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LA STAMPA

Sicilian Mafia Cashes In On Desperate Immigrants

Details emerge of poisonous links between local politicians and organized crime networks in Sicily working together to siphon public funds and exploit migrants arriving via Lampedusa.

Undocumented immigrants after landing in Lampedusa in 2011
Undocumented immigrants after landing in Lampedusa in 2011
Niccolò Zancan

Migrants who arrive to the island of Lampedusa, or any other place in Italy, and are not recognized as asylum seekers are first housed in Identification and Expulsion Centers. Those who may be entitled to political asylum are sent on to stay in CARA reception centers while authorities assess whether to grant them this status. There are eight such centers in Italy, mostly in the southern part of the country that continues to be plagued by organized crime.

MINEO — The first thing a visitor is asked when arriving at the gates to Europe's largest center for asylum seekers is: "Do you want one girl, or two?" It is not a misunderstanding between the visitor and the four Eritrean migrants standing in the dark in front of Italian Army trucks. "How about two girls for 50 euros, OK?"

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Geopolitics

Our 'Emotional' Divide: How The Ukraine War Reveals A World Broken In Two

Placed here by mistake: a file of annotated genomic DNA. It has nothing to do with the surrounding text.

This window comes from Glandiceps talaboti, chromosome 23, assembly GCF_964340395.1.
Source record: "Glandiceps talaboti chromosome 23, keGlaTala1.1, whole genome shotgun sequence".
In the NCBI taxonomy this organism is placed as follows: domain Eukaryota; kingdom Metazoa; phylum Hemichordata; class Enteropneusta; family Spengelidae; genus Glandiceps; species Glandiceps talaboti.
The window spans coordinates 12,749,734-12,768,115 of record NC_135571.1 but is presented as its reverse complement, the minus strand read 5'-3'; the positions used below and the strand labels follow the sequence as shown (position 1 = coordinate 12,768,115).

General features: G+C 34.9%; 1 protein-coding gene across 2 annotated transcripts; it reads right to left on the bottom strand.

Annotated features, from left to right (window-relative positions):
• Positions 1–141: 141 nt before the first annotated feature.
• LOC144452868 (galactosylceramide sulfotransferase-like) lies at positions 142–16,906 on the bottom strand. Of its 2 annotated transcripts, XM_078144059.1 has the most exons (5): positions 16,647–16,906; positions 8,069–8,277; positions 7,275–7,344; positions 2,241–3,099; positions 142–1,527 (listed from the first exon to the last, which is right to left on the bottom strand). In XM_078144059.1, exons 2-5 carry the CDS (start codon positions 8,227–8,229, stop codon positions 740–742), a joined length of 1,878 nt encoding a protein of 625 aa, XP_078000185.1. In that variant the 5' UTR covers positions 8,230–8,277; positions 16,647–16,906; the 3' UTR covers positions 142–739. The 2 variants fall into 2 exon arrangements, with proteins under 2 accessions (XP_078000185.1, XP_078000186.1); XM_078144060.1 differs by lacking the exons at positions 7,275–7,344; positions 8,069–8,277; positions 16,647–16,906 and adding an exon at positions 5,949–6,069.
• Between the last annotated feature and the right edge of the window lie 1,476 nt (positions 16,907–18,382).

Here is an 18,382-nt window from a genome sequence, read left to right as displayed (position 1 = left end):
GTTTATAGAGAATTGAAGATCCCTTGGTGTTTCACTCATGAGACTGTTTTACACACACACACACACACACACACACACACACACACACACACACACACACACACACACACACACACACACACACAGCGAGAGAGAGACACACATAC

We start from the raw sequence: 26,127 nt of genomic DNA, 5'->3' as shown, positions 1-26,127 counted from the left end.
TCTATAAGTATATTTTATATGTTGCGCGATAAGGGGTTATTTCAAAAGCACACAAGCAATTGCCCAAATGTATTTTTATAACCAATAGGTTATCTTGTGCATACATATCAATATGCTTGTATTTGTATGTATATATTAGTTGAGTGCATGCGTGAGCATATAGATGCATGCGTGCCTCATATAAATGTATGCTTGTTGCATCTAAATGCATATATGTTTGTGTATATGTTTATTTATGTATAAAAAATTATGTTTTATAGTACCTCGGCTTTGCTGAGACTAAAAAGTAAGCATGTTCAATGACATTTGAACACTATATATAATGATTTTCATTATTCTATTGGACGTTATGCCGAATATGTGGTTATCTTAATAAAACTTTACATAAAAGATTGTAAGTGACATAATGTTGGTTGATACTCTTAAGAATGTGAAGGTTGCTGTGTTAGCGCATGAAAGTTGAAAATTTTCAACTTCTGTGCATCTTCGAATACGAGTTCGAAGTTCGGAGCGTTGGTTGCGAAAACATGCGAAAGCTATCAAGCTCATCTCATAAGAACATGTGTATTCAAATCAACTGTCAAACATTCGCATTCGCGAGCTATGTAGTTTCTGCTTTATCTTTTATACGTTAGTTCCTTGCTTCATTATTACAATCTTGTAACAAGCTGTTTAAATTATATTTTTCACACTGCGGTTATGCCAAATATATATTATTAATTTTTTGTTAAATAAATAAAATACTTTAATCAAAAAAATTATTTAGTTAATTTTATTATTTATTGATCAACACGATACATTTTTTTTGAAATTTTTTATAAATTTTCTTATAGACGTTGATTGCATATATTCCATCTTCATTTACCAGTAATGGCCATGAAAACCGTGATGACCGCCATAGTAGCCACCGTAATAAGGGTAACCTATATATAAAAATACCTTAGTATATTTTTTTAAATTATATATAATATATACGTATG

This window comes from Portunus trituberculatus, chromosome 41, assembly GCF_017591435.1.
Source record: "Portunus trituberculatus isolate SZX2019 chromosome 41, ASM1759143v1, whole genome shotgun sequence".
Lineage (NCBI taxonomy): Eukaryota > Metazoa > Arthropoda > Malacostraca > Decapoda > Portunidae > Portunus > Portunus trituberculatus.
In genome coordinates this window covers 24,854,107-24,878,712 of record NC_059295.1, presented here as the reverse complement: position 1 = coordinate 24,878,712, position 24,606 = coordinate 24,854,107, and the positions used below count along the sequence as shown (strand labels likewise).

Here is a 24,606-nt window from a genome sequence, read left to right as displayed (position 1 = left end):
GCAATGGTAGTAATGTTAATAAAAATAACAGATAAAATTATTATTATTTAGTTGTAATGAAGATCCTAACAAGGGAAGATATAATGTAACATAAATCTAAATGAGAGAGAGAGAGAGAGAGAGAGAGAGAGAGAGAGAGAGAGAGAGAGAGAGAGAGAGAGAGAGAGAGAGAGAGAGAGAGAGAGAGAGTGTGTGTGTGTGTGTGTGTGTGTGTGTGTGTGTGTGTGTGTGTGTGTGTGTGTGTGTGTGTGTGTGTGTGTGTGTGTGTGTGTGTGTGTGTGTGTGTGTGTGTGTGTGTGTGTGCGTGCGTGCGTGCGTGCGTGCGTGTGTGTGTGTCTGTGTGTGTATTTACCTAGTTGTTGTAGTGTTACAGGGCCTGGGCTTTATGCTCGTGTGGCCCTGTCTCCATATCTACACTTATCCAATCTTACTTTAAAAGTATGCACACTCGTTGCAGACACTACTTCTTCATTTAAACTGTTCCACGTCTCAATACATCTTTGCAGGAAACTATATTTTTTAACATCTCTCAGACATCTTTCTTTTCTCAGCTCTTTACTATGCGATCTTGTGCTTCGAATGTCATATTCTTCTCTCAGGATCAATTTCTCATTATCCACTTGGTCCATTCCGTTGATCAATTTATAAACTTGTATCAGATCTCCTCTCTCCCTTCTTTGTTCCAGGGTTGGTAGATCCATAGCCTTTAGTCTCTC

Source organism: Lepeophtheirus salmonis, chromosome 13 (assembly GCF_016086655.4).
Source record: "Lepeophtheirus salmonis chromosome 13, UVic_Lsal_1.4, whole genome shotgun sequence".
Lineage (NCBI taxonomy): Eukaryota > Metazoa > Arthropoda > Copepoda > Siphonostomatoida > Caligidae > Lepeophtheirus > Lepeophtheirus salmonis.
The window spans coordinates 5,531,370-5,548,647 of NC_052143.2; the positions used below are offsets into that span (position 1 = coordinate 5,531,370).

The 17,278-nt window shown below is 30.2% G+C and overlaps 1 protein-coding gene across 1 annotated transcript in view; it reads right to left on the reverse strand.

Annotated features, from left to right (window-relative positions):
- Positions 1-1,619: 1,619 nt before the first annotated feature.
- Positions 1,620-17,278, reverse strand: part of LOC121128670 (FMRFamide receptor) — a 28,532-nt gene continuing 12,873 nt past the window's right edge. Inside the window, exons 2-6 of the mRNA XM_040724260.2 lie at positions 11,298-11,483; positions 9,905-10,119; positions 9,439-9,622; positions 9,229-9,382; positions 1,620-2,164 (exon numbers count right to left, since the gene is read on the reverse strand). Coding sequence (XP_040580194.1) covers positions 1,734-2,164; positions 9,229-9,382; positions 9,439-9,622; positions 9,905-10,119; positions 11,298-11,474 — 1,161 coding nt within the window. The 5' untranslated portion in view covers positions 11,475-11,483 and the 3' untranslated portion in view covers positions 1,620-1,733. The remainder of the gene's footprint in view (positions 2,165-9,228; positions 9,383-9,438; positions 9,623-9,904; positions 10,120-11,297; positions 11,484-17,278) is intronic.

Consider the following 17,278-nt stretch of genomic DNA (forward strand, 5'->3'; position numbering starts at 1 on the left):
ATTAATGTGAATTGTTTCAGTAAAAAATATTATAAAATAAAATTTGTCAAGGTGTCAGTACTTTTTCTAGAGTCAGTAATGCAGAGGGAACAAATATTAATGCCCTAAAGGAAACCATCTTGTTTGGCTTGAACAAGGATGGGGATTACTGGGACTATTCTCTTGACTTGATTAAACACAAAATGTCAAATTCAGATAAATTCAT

Russia's invasion has created a stark global divide: them and us. On one side are the countries refusing to condemn Moscow, with the West on the other. It's a dangerous split that could have repercussions far into the future.

Protesters against the war in Ukraine demonstrate in front of the Russian embassy in London

Dominique Moïsi

-Analysis-

PARIS — "The West and the Rest of Us." That's the title of a 1975 essay written by Nigerian essayist and critic Chinweizu Ibekwe. I've been thinking about his words as the war in Ukraine both reveals and accelerates divisions of the world that I believe are ultimately "emotional" in nature.

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With war returning to Europe and the risk of escalation, there is a gap between the Western view and that of the "others," a distinct "us and them." This gap cannot be explained in strictly geographical, political, and economic terms.

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Central to the tragic absurdity of this war is the question of language. Vladimir Putin has repeated that protecting ethnic Russians and the Russian-speaking populations of Ukraine was a driving motivation for his invasion.

Yet one month on, a quick look at the map shows that many of the worst-hit cities are those where Russian is the predominant language: Kharkiv, Odesa, Kherson.

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